• Was reading intently until they mentioned they’d purposely restricted their engineers to only have one screen, so they could “look at each other more”. I can’t imagine how someone could decide to deliberately damage their engineer’s productivity like that and get away with it. But perhaps they didn’t, hence writing books now instead. Stuff like that is a real canary as to the wisdom of the authors of this book. Save your money.
  • If you’re a busy CTO, the audiobook is just as excellent as the written one.Team Topologies highlights the problems your org chart is creating for your software’s architecture (and as a result, your business).To remedy these problems, Matthew Skelton and Manuel Pais offer a different perspective on org structure in the form of four fundamental team topologies: value stream aligned teams, enabling teams, platform teams, and complicated subsystem teams.The theory behind these team structures is chiefly built upon the premise of the Inverse Conway Maneuver, which “recommends evolving your team and organizational structure to promote your desired architecture.” Ideally, this would require skilled software architects also be the architects of the teams in order to – for example – develop well-defined team APIs since software architects are already expected to be masters of API development.Additionally, the concepts of developing sensing organizations, using Domain Driven Design to identify fracture planes, and managing a team’s cognitive load are dissected to explain how to effectively structure high-performing teams.If you have read and implemented the practices espoused in Project to Product, the Devops Handbook, and Accelerate but are still encountering communication bottlenecks and problems with scaling your existing team structures to meet product demands, then I highly recommend Team Topologies.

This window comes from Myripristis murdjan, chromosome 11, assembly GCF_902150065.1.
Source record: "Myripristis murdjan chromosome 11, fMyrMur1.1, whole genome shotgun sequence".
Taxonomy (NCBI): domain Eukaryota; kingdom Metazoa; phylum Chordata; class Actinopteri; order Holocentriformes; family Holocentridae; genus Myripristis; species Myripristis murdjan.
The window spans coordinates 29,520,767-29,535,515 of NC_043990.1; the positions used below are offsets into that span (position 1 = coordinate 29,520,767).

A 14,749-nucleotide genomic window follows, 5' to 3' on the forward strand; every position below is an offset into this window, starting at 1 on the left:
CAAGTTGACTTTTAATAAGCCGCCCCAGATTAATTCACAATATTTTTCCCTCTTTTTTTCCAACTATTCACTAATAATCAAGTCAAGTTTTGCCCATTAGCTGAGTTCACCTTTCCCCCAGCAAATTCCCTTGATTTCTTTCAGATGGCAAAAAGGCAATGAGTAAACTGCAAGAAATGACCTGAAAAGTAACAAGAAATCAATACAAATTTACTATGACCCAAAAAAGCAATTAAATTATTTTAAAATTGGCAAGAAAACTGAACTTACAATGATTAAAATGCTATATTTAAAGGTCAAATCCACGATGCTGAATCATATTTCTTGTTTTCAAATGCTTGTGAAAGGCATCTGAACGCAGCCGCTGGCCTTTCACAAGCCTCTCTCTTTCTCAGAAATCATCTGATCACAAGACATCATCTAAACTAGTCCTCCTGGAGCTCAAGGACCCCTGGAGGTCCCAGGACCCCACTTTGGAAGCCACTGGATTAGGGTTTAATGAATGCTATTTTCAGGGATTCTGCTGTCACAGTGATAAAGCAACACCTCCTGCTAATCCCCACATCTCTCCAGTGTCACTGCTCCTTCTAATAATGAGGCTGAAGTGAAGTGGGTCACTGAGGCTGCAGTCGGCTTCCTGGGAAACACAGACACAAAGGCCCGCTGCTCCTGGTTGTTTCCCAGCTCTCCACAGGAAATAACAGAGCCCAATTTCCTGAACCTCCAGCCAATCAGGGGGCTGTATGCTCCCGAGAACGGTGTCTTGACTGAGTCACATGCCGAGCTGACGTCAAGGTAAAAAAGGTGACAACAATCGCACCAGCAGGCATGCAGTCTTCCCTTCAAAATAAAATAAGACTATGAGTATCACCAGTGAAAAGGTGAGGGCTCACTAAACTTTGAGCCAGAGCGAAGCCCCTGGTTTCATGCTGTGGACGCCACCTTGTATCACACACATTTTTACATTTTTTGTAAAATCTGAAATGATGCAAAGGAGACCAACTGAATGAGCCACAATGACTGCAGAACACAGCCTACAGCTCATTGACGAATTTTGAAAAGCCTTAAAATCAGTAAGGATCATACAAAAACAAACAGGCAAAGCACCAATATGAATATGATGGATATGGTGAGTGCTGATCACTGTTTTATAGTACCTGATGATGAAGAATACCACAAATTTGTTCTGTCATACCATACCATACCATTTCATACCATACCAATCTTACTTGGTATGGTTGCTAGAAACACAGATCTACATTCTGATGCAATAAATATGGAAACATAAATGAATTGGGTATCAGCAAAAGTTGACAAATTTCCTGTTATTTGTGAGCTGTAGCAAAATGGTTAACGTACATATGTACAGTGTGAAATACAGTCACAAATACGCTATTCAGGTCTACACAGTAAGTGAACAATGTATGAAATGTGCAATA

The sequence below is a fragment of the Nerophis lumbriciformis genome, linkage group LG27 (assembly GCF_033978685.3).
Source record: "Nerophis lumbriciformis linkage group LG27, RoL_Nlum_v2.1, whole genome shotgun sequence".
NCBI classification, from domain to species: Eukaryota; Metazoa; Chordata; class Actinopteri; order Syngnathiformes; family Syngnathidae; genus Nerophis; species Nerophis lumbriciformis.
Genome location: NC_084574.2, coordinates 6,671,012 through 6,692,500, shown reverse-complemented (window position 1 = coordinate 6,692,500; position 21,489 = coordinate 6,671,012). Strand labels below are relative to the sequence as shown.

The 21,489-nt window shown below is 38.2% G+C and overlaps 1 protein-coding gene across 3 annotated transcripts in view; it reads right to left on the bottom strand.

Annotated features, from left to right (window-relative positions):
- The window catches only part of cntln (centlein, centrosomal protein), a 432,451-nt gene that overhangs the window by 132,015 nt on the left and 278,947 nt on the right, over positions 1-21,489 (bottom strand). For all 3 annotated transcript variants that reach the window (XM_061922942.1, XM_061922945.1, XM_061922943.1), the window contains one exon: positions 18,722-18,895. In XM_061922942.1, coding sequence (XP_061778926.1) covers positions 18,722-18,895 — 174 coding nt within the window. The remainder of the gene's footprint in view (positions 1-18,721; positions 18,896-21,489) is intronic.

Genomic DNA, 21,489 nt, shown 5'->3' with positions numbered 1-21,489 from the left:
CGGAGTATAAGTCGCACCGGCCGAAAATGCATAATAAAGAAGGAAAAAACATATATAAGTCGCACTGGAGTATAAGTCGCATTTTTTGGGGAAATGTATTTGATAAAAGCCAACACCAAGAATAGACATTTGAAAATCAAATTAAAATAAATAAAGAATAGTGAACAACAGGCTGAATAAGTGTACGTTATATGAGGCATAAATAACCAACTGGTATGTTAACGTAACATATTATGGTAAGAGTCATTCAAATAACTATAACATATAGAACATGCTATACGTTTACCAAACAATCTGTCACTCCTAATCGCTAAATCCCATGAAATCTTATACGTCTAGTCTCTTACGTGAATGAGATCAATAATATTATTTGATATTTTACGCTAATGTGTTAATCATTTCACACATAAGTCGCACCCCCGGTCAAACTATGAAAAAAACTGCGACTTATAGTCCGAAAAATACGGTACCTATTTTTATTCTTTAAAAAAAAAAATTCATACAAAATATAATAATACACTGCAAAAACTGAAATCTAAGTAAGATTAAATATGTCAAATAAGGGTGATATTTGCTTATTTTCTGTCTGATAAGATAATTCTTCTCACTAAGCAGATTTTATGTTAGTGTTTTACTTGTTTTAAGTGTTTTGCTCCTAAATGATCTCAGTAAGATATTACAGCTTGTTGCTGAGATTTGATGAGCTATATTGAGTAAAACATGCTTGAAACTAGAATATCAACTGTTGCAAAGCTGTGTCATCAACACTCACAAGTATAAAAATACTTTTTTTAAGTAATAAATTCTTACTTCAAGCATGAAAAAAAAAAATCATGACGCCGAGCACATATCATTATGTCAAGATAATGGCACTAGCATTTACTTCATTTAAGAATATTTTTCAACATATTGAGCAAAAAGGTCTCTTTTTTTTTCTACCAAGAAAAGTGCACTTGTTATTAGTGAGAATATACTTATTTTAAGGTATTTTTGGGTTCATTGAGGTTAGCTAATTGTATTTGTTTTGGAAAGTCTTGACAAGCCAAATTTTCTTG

• Dear Authors,The ideas put forward by Team Topologies are compelling and as noted an iteration on successful patterns. Aligning teams based on value/platform/complex/enablement then giving them structure on how each how to communicate with the others collaboration/as a service/facilitating is a clean way to define teams, this is the heart of the book. This said the first 4 chapters which I believe are to build the “why” leaves much to be desired. If by chapter 3 we are still promising the reader what the book is going to deliver instead of delivering it something is amiss. There are seemingly throw away nuggets of wisdom such as “Thinking of the org chart as a faithful representation of how work gets done and how teams interact……”, stop here as no one thinks this and explaining the pitfalls and building a case fell flat. If chapters 1-4 could be condensed down to 1 more powerful “why” this book would be much better. I look forward to the next iteration of this book.
  • After 40+ years as the goto for Development Management, this book replaces the still fantastic Mythical Man-Month as your first point of contact.This collection of evidence and advice is perfectly paced, interesting, and has a lovely non-dry style that keeps you engaged. It explains an awful lot about the basics and more interesting personal interaction of Team Management that are not taught, and managers are expected to gain – experience says they often don’t and wing it.If, like myself, you have had the great fortune in the past of leading a true agile environment, and then the misfortune to have to change job to non-agile environment with a futile management team then this book will help you re-evaluate and realise you were not mad. If after presenting this information to that management then I leave you with the only option you have: GET OUT!